In November 2016, her campaigning efforts earned her the title of Women in Finance Champion from the UK government, and in July 2017 she became a founder member of its Business Diversity and Inclusion Group. She was made a dame in the 2019 new year honours list for her services to business and philanthropy.
Gadhia caught the attention of Benioff after being approached by a headhunter looking for candidates to work as an adviser to Salesforce as it planned to invest $2.5bn in the region over the coming five years.
Gadhia says she accepted the advisory role partly to learn more about the technology sector in light of the launch of her own startup, Snoop, an app that aims to take advantage of open banking regulation to help consumers generate savings. But after an informal meeting with Benioff, he offered her the top job for the UK and Ireland.
She also admits that her knowledge of the sector was limited. “My 17-year-old daughter would tell you that I can’t even sort out my social media accounts and here I am trying to run a tech company,” she laughs. “But Salesforce has amazing people,” she adds, saying it is therefore not important for her to understand every technical aspect of the service.
Taking on the role has meant some professional sacrifices. Gadhia had been lined up to join the Bank of England’s financial policy committee, the group that monitors macroeconomic and financial issues that might threaten the UK economy, from April 2020. But she withdrew when her move to Salesforce was made public, citing time constraints.
In 2016, the company became the first major public business to appoint a chief equality officer. It has launched initiatives across several regions to encourage and promote more women into senior leadership positions and it is also known for its “1-1-1” model under which it gives 1% of employee time as volunteer hours, and 1% of its profits and resources to charitable causes.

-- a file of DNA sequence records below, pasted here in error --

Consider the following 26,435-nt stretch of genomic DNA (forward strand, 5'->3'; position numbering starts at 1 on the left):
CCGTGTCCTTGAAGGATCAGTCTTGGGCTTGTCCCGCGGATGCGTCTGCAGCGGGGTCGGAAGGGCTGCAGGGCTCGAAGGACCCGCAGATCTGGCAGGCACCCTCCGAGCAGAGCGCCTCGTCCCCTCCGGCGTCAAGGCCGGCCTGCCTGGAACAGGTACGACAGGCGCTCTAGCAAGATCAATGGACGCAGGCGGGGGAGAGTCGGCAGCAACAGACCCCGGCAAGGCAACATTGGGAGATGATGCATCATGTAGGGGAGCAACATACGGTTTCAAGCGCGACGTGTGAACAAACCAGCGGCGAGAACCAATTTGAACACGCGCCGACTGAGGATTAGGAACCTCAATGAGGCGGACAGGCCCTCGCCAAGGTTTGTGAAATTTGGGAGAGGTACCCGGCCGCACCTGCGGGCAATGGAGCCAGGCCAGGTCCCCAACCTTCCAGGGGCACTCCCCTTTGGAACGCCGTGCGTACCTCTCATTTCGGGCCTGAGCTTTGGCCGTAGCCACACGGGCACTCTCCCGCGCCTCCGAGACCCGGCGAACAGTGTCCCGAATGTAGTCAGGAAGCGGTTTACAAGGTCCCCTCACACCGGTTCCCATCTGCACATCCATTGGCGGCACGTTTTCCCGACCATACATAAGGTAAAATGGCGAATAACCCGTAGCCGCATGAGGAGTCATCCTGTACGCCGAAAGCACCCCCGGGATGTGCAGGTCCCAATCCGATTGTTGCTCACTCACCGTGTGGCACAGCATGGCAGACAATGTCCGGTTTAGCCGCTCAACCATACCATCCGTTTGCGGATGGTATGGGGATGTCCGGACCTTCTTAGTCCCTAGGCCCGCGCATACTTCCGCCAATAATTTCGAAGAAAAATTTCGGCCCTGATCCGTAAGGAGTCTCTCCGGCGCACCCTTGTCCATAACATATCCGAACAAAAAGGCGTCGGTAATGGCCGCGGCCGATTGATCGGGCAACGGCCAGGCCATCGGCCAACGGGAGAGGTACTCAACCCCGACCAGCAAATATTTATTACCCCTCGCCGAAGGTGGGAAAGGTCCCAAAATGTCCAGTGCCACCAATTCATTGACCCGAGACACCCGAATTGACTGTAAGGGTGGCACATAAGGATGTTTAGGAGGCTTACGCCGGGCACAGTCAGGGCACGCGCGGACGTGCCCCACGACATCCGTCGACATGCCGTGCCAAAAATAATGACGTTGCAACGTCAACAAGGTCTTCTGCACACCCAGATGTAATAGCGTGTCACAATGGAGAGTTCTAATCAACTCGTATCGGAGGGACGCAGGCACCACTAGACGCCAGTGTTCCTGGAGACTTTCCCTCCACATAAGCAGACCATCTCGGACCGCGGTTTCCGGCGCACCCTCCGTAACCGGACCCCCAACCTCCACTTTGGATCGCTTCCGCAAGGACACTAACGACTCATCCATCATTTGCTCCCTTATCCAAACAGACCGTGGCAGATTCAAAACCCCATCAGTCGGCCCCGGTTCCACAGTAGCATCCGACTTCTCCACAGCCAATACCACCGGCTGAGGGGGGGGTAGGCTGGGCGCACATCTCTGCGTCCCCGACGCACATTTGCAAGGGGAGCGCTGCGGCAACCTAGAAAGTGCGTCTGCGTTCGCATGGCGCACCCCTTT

Salesforce’s average gender pay gap in the UK, at more than 33% last year, is still substantial, but Gadhia says that, walking around the office, diversity – in terms of both gender and ethnicity – is far more evident than in other places she has worked. “There’s still more work to be done, but we’re on the right path.”
One goal of Gadhia’s, as she assumes her demanding new role, is to heed her own advice and lead by example when it comes to mental health. In her autobiography, The Virgin Banker, published in 2017, she wrote frankly about her battle with postnatal depression. Today she admits that when she bowed out of Virgin Money last year, a company she had grown and fostered for so long, she suffered a real sense of bereavement.
“Leaving Virgin Money definitely had a negative impact on my mental health. It was a bereavement. I’d lost something,” she says. “I wasn’t firing on all cylinders so getting back into the workplace has been very helpful.”